Golconda, Deccan, circa 1600-10
Nim Qalam (brush drawing on paper)
9.5 x 18 cm
Exhibition held at
Galeria Ramis Barquet
New York, March 20 – 28, 2010
This sumptuous and brilliant design bursts forth with life both real and mythical. Phoenixes, dragons, feline heads, birds, floral and vegetal forms all radiate from an inner spiral. In the centre two dragons are entwined while biting each other’s tails, a symbol of the cyclicality of the universe and creation.
The phoenix and dragon motifs are of Chinese origin, coming to India with the Mongol invasions of the 13th and 14th centuries and the development of Mongol-Persianate tastes. There was, however, already a strong affinity for mythical beasts in Southern India, as can be seen in the stone carvings and metalwork from the Vijayanagara kingdoms, where they were endowed with magical and protective qualities.
The energy and ethos behind the drawing is representative of the hybrid and mystical traditions of the Deccan, as opposed to the more lyrical Persian aesthetic. A closely related drawing, certainly from the same workshop, is in the collection of the Jagdish and Kamla Mittal Museum of Indian art, Hyderabad. The present work is also closely related to the famous Copper Salver, published in the exhibition ‘India 1300-1900’, at the Metropolitan Museum of Art New York. It is possible that this inspired and refined drawing served as a design by a master artist for a grand piece of metal ware or a border decoration for an exceptional manuscript.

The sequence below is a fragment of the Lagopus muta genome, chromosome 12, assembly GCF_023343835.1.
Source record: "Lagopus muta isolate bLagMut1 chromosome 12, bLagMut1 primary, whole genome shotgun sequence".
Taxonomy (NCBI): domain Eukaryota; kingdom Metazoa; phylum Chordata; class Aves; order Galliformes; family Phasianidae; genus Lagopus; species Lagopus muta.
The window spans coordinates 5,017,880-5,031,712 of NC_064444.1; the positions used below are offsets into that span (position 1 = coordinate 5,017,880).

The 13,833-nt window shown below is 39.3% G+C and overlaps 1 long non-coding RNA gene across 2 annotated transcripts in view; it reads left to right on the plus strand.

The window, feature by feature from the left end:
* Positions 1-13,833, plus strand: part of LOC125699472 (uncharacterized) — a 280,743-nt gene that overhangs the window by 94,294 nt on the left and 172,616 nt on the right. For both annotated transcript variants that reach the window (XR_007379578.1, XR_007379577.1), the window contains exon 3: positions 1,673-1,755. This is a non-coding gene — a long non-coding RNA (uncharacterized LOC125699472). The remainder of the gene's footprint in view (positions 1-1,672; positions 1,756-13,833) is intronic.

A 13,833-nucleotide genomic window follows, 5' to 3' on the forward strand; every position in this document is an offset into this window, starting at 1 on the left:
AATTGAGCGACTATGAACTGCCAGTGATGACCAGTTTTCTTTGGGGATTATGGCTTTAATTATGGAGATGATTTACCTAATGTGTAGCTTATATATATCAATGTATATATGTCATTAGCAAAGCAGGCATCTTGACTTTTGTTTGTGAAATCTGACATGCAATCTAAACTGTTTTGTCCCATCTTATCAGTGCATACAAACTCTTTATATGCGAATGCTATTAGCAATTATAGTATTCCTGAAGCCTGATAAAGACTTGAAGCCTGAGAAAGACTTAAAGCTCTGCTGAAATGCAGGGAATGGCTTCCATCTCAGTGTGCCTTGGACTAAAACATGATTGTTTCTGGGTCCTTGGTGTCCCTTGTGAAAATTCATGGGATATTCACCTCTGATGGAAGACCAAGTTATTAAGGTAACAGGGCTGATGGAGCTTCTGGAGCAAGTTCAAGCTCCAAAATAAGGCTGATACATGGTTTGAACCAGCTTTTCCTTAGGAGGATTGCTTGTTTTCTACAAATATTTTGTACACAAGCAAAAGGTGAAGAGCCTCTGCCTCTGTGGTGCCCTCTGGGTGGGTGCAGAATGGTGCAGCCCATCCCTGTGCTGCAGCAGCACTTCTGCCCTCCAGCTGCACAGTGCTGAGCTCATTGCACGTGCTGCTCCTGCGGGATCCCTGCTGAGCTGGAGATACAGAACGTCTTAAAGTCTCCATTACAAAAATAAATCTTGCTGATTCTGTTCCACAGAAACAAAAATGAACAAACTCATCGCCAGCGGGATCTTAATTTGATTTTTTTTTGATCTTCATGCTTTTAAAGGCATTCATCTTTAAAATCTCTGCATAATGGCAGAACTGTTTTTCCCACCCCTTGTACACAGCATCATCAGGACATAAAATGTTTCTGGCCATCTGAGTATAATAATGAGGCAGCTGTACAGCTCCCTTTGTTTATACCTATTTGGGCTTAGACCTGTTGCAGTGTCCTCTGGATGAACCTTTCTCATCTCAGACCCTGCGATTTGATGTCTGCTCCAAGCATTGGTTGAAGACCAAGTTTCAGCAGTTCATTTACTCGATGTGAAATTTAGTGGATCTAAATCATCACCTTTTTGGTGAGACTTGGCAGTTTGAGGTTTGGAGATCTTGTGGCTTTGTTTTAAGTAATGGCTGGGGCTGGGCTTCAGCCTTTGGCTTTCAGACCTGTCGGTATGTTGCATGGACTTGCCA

Robert Skelton suggests that the best Mughal works have often been attributed to the Deccan. He believes the present drawing, in addition to the one in the Mittal collection, could also be by a master in Jahangir’s atelier.
Welch, Stuart Cary. Indian Drawing and Painted Sketches: 16th through 19th centuries (New York: The Asia House Gallery, 1976).
Welch, Stuart Cary. India: Art and Culture, 1300-1900 (New York: Metropolitan Museum of Art, 1985).
Zebrowski, Mark. Deccani Painting (London: Sotheby Publications, 1983).
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